How to empower your female employees through training


Set appropriate expectations

Clearly communicating and agreeing on both your expectations/procedures and your employees’ expectations will ensure clarity from the outset. It will also allow your team members to ask any prudent questions and make sure that you are both on the same page. Poor and ineffective communication about expectations will limit their ability to perform at capacity and reap the full benefits of their training.


Provide different types of training


Every company operates differently, with employees generally working a mixture of different schedules and from various locations. This is why training has to be adaptable, accessible and, in many cases, interactive. Training modules that employees can take from any location will allow them to take advantage of this accessibility, which is useful if companies offer remote or hybrid working. It’s even better if this material can be accessed on demand, available as and when team members need them.

Video training is also increasingly important, as it can help employees ‌retain crucial information more readily, particularly if it’s related to learning highly intricate or technical fields like cloud infrastructure deployment.


Allow employees to shadow their colleagues

Entrusting employees to tackle tasks on their own is a great way to learn, but there is a fine line between doing that and ‘throwing them in the deep end’. This is where employee shadowing comes in handy, as experienced colleagues can demonstrate and exhibit how tasks can be carried out. This allows employees to retain information by applying learned skills in real time, without the risk of being reprimanded.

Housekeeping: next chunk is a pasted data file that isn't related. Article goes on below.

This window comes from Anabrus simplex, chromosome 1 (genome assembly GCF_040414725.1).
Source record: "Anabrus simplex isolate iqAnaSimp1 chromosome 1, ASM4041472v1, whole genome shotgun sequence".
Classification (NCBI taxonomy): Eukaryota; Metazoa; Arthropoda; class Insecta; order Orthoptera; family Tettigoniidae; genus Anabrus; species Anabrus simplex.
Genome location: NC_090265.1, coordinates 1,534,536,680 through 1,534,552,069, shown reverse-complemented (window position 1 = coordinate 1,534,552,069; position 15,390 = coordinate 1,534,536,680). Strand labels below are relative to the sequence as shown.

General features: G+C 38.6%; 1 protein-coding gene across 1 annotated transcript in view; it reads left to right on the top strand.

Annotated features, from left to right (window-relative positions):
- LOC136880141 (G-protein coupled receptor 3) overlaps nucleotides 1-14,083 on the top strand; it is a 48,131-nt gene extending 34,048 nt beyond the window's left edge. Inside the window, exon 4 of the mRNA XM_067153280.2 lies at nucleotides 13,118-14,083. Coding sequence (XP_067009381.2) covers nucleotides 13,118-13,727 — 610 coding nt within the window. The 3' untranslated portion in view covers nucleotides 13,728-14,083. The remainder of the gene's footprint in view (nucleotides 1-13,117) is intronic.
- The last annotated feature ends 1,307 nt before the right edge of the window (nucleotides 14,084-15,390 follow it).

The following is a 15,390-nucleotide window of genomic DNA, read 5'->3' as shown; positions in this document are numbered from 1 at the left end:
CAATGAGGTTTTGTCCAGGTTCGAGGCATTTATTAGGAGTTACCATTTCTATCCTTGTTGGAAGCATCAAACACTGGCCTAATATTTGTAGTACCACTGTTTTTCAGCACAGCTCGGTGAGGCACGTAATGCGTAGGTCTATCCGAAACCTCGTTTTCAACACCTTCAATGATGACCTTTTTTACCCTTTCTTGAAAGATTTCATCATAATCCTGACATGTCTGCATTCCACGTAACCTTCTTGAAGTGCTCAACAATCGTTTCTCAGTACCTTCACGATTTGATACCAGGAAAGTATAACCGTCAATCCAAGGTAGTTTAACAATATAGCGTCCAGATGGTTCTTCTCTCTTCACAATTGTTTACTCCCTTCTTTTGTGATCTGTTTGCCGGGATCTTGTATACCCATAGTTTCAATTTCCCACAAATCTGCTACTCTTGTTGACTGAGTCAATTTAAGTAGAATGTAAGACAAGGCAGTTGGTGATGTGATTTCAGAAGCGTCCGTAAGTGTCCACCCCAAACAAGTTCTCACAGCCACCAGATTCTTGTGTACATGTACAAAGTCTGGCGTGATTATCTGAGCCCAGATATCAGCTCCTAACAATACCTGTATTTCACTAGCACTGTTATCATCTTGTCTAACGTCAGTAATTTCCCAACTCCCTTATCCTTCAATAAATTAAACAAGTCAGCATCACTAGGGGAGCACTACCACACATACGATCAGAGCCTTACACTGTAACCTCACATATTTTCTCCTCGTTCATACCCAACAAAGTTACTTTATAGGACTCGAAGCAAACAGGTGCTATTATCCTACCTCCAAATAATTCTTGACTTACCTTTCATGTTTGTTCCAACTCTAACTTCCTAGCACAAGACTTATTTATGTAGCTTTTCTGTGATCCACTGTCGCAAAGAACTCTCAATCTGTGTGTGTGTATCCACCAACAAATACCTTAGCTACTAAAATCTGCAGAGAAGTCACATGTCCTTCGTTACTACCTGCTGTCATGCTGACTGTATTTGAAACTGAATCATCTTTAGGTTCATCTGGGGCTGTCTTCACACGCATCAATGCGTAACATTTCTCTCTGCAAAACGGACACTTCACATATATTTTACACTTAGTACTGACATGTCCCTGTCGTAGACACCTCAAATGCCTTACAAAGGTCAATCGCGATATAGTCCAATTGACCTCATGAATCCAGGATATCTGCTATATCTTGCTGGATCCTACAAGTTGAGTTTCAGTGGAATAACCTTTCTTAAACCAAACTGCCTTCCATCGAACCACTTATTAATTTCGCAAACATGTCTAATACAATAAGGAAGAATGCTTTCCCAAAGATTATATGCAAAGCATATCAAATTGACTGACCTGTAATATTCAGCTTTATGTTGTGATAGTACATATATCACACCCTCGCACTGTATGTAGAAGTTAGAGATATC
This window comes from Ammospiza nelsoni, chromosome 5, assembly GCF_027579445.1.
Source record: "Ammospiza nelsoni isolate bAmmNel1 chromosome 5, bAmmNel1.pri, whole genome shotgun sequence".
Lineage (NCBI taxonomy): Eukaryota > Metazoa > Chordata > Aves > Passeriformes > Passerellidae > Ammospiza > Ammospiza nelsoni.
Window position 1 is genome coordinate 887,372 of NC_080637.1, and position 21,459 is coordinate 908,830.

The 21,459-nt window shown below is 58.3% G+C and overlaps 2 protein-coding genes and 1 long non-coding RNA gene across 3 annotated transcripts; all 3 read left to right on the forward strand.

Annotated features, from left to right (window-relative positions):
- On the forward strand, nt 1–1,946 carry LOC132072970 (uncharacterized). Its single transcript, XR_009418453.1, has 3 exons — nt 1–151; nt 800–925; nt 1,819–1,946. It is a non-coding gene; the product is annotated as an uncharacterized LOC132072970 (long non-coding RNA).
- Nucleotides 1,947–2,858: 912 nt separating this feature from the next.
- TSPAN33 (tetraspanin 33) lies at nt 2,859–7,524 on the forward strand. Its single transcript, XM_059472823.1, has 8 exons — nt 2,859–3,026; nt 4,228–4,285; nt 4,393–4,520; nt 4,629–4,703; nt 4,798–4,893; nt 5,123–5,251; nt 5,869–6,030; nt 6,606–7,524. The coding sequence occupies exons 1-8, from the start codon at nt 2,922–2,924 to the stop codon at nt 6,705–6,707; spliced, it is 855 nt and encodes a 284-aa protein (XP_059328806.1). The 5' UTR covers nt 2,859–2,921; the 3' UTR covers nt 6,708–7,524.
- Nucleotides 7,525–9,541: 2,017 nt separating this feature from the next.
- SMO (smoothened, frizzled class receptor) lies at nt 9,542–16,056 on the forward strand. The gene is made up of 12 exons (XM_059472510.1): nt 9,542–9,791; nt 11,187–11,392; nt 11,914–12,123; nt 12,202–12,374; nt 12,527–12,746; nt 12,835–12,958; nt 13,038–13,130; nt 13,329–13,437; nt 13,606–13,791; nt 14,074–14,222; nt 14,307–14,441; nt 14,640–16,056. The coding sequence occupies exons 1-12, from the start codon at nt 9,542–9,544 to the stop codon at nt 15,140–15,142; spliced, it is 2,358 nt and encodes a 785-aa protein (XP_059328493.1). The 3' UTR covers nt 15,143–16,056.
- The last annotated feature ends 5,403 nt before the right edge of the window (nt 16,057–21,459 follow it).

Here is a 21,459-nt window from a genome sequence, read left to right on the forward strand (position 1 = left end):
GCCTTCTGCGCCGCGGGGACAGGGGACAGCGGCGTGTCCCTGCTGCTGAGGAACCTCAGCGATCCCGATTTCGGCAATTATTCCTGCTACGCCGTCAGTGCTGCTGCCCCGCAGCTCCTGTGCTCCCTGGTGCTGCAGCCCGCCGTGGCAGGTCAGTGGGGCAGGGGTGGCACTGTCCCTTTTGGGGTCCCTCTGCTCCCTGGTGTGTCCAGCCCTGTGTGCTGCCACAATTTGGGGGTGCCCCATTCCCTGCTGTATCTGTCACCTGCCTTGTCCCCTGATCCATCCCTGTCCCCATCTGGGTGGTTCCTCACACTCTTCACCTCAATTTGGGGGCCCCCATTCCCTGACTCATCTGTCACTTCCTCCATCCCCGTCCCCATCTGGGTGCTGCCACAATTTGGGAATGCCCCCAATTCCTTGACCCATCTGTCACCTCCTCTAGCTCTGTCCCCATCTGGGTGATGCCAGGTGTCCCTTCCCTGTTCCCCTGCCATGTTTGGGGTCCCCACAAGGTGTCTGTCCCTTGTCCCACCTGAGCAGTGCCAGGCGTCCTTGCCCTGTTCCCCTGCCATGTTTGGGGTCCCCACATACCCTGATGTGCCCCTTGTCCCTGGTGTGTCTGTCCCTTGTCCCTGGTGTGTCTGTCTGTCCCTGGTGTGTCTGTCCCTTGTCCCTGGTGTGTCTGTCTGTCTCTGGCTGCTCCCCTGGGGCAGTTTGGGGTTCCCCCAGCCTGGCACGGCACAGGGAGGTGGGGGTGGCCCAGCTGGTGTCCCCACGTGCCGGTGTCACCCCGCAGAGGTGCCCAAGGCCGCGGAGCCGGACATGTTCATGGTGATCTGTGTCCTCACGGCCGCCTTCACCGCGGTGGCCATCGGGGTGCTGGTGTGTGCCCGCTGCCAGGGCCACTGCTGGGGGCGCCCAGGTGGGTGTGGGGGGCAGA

Offer one-to-one meetings

Regular meetings between employees and their supervisors are tremendously effective at addressing short-term obstacles and gaining clarity on their long-term vision and progress. It helps both parties to establish a mutually-beneficial relationship and rapport with one another, fostering feelings of trust and reassurance that the employees’ personal and professional goals are being taken seriously, with steps taken to help them achieve them.


Enrol Employees in Mentoring or Coaching Programmes

Employee mentorship or coaching programmes can be tremendously effective for their personal and professional development. Pairing an employee with a mentor will help them acclimate to the company culture (if they’re a new recruit), and also allow them to address any insecurities or difficulties they are facing, without fear of repercussions.

Mentors and coaches can help educate the employee throughout their time with the company and also act as a point of liaison between top-level management, which is handy if the reporting line is more complex.


Accompany training with financial incentives